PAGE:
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Play area at primary school closed following seismic study
Students at South Whidbey Primary School will have to find another place to avoid the rain at recess.
The covered play area between buildings on the south side of the school has been closed after a seismic study determined that it isn’t up to state earthquake standards, district Superintendent Fred McCarthy said this week.
“It’s inconvenient for students, but we think the report is significant enough to merit a response for the safety of the children,” McCarthy said.
He said the area will be sealed off.
The primary school buildings themselves are in no immediate danger from earthquakes, according to the study, although some retrofitting was recommended, he added.
In a letter to parents this week, McCarthy said the play area will remain closed for the remainder of the school year while district officials figure out what to do with it.
The seismic study of the primary school off Maxwelton Road was conducted by Seattle consulting engineers ABKJ, which completed a similar study last fall of Langley Middle School.
The $14,800 middle school study determined that the cost of retrofitting the school’s eight buildings to bring them up to earthquake-preparedness standards would be about $2.3 million.
ABKJ said the cost of reinforcing the cover over the primary school play area would be about $149,000, McCarthy said. The report said the cover “poses a significant safety risk” and that it should be retrofitted as soon as possible.
Already facing budget shortfalls from declining enrollment and dwindling state funding, the district is watching every penny, McCarthy said.
He said that since primary students will be moved to the nearby intermediate school this fall, the district may find it cheaper to tear down the roof over the play area rather than spend more money on it.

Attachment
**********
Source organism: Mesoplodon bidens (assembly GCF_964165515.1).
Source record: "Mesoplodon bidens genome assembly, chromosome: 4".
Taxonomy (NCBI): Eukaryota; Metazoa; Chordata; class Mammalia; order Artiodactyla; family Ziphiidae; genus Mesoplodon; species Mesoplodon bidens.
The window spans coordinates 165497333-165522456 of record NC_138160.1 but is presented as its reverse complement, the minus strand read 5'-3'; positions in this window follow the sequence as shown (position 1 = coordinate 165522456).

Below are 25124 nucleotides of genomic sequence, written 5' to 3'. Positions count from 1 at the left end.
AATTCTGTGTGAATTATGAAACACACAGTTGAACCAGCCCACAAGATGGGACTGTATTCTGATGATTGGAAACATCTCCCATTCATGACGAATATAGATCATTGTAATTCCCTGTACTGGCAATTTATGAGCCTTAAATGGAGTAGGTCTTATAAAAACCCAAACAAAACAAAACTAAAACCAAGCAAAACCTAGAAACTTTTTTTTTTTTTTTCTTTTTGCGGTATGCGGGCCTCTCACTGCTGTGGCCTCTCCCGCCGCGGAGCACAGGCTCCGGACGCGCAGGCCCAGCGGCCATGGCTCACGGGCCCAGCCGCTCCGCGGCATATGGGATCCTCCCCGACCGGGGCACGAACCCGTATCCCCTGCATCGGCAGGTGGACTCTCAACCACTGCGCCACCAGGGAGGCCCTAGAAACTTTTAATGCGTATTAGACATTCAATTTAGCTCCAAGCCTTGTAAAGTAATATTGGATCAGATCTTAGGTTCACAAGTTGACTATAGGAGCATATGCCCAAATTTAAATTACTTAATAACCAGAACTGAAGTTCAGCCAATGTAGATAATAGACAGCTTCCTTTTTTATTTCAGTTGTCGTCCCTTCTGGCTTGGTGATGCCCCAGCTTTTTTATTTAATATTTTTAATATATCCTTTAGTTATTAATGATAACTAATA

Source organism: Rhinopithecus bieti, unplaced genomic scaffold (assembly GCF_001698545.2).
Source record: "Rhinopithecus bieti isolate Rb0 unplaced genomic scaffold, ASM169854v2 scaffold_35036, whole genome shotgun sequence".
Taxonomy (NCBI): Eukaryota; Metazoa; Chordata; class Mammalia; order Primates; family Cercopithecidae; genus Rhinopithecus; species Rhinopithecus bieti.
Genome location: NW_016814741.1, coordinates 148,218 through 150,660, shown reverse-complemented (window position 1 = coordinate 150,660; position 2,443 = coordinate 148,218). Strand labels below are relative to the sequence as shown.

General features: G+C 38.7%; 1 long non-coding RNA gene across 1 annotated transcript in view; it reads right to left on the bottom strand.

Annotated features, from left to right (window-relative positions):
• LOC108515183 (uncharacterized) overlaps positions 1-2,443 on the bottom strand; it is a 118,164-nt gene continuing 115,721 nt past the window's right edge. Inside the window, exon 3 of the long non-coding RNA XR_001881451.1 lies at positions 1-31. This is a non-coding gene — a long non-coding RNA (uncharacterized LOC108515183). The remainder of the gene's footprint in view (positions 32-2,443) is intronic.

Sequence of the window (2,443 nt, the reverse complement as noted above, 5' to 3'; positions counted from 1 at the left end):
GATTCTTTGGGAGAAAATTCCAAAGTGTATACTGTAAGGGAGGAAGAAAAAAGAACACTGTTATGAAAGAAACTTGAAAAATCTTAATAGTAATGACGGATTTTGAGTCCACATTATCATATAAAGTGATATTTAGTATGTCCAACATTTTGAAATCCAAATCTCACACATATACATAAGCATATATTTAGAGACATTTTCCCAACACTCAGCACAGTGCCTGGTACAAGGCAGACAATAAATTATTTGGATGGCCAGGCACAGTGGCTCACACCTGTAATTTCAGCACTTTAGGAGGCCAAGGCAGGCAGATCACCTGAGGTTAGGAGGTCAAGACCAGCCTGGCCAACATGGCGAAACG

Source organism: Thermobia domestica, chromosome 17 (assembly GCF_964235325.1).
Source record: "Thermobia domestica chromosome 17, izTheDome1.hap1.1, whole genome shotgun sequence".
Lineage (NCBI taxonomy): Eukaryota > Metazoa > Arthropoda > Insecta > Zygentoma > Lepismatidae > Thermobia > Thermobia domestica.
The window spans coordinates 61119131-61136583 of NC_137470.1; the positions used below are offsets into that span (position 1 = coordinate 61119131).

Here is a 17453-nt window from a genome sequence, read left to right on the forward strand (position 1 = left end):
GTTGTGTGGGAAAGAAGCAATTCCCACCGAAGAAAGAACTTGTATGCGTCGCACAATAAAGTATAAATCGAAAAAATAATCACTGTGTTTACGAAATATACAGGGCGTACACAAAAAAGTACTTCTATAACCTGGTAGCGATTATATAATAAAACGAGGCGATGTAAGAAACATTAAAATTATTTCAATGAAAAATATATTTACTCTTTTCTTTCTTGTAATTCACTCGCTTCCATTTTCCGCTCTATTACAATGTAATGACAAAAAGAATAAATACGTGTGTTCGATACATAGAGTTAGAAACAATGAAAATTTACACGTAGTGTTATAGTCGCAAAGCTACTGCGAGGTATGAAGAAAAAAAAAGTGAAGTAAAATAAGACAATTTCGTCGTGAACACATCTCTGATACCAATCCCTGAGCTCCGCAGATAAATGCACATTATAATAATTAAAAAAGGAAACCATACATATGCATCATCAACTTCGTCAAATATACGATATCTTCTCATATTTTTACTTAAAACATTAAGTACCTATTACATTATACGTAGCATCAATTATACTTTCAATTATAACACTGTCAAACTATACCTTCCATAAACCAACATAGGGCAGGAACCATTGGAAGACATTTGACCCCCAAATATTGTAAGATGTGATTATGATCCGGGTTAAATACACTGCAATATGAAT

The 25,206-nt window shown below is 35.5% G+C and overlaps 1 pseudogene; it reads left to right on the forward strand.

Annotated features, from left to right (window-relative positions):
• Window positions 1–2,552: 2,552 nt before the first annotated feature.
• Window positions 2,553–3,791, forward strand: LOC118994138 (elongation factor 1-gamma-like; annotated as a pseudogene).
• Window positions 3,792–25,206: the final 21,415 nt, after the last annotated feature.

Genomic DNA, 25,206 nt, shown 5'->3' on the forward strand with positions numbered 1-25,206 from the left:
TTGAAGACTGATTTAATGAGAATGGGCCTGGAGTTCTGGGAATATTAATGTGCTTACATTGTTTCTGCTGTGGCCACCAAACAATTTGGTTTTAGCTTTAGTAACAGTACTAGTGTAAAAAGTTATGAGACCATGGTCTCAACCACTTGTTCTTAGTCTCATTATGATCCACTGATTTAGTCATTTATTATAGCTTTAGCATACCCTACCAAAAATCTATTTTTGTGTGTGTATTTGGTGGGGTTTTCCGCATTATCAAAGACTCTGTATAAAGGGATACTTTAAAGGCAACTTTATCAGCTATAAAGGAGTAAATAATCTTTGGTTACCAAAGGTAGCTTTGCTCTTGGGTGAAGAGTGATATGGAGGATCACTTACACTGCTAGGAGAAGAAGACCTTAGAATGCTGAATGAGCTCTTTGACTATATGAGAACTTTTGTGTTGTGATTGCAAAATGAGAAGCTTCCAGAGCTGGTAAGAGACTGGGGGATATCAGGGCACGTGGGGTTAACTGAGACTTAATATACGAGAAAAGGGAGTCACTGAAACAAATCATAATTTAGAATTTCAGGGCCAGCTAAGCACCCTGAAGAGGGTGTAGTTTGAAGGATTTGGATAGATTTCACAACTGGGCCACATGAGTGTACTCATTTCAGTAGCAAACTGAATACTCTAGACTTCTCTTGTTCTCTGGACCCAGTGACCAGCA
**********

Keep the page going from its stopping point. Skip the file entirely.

The study said the cost of bringing to earthquake readiness all the primary school buildings and structures, built in 1968 and remodeled twice in the 1990s, would be nearly $840,000.
Meanwhile, McCarthy said the district is moving ahead with a complete study of the needs of all its buildings. He said 15 architectural firms were invited to bid on the project.
District officials will use the results of the three-month study to determine how to proceed with needed facility upgrades.
“It will be the final piece of information for the school board to plan for the future,” McCarthy said.
Last fall, before the economy turned sour, the district was considering asking voters to approve a multi-million-dollar replacement bond issue next February to replace the current $19 million in bonds that will be retired in 2010.
With money tight, that timetable may be delayed, McCarthy said. Meanwhile, some funding for schools is included in the national recovery program which the district may be able to procure.
McCarthy said no seismic studies will be done on the intermediate school and high school because they were built later than the primary school and constructed using tougher earthquake-preparedness standards.
The intermediate school was finished in 1988. The high school was finished in 1982, with additions through the following years.
As of February, the primary school accommodated 295 students in kindergarten through second grade, with a few third-graders, and 83 students at Whidbey Island Academy, a home-school support program.
McCarthy said Whidbey Island Academy will continue at the school in four classrooms in the fall, and the rest of the rooms will be closed until other uses are found.
He said Senior Services of Island County, the South Whidbey Parks & Recreation District and Skagit Valley College have all made inquiries, the former two submitting letters of intent.